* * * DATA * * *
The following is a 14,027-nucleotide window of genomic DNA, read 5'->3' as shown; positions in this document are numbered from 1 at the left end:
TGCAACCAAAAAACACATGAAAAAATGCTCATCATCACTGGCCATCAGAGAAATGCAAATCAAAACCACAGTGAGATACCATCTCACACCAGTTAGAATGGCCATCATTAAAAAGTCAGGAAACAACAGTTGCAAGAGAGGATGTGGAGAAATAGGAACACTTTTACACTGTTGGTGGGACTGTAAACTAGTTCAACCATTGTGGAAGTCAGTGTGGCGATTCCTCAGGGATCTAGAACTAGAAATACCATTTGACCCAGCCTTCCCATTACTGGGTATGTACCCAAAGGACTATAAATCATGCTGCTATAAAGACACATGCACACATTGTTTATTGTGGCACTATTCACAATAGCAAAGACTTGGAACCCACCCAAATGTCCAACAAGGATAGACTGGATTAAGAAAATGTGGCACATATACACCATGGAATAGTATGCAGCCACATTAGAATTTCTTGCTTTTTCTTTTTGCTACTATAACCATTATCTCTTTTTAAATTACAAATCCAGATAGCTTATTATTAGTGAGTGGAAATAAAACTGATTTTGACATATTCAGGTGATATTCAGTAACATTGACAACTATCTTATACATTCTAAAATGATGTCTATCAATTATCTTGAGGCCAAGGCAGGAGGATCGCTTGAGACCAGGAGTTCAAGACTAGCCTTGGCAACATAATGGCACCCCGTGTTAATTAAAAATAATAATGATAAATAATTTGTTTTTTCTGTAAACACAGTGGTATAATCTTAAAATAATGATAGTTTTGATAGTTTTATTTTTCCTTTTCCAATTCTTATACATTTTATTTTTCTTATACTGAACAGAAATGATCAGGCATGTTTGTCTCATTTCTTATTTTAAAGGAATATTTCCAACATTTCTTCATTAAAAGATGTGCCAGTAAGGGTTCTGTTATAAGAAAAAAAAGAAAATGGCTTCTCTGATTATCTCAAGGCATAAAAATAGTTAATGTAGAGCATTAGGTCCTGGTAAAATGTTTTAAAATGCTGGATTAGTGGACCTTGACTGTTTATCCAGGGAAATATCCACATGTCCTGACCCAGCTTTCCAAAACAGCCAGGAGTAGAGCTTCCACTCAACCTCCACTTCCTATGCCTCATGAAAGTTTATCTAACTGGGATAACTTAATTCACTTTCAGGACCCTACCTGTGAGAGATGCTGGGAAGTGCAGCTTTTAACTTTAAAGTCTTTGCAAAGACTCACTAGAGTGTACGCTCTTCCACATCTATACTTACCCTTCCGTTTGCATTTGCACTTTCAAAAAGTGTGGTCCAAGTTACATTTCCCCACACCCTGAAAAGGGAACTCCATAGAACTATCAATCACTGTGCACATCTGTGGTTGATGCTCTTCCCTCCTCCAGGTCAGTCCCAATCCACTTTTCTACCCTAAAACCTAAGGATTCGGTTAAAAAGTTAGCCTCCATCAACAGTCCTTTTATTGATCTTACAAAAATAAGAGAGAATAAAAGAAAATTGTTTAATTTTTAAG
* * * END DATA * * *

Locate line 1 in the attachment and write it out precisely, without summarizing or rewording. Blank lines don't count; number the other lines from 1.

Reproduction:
The following is a 14,027-nucleotide window of genomic DNA, read 5'->3' as shown; positions in this document are numbered from 1 at the left end: